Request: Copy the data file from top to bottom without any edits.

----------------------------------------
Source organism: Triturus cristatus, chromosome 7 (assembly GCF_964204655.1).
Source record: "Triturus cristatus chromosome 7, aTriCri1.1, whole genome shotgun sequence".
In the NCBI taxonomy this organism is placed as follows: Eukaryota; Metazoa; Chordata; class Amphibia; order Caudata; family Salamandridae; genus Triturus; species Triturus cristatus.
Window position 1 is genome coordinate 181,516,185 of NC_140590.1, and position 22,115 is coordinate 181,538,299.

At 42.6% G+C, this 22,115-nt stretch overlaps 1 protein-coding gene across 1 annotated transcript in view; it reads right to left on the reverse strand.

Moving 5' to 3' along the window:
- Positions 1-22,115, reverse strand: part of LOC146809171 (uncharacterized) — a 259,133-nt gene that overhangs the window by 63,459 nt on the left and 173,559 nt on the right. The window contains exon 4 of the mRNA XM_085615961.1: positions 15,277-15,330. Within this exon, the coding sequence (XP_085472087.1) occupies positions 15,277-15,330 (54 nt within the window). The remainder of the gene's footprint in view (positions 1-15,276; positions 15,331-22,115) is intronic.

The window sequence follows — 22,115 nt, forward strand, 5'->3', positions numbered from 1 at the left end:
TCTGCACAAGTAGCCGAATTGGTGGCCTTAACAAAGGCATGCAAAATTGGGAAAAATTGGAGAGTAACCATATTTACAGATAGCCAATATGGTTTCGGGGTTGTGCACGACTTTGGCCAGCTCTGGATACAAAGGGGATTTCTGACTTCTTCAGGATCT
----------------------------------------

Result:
Source organism: Triturus cristatus, chromosome 7 (assembly GCF_964204655.1).
Source record: "Triturus cristatus chromosome 7, aTriCri1.1, whole genome shotgun sequence".
In the NCBI taxonomy this organism is placed as follows: Eukaryota; Metazoa; Chordata; class Amphibia; order Caudata; family Salamandridae; genus Triturus; species Triturus cristatus.
Window position 1 is genome coordinate 181,516,185 of NC_140590.1, and position 22,115 is coordinate 181,538,299.

At 42.6% G+C, this 22,115-nt stretch overlaps 1 protein-coding gene across 1 annotated transcript in view; it reads right to left on the reverse strand.

Moving 5' to 3' along the window:
- Positions 1-22,115, reverse strand: part of LOC146809171 (uncharacterized) — a 259,133-nt gene that overhangs the window by 63,459 nt on the left and 173,559 nt on the right. The window contains exon 4 of the mRNA XM_085615961.1: positions 15,277-15,330. Within this exon, the coding sequence (XP_085472087.1) occupies positions 15,277-15,330 (54 nt within the window). The remainder of the gene's footprint in view (positions 1-15,276; positions 15,331-22,115) is intronic.

The window sequence follows — 22,115 nt, forward strand, 5'->3', positions numbered from 1 at the left end:
TCTGCACAAGTAGCCGAATTGGTGGCCTTAACAAAGGCATGCAAAATTGGGAAAAATTGGAGAGTAACCATATTTACAGATAGCCAATATGGTTTCGGGGTTGTGCACGACTTTGGCCAGCTCTGGATACAAAGGGGATTTCTGACTTCTTCAGGATCT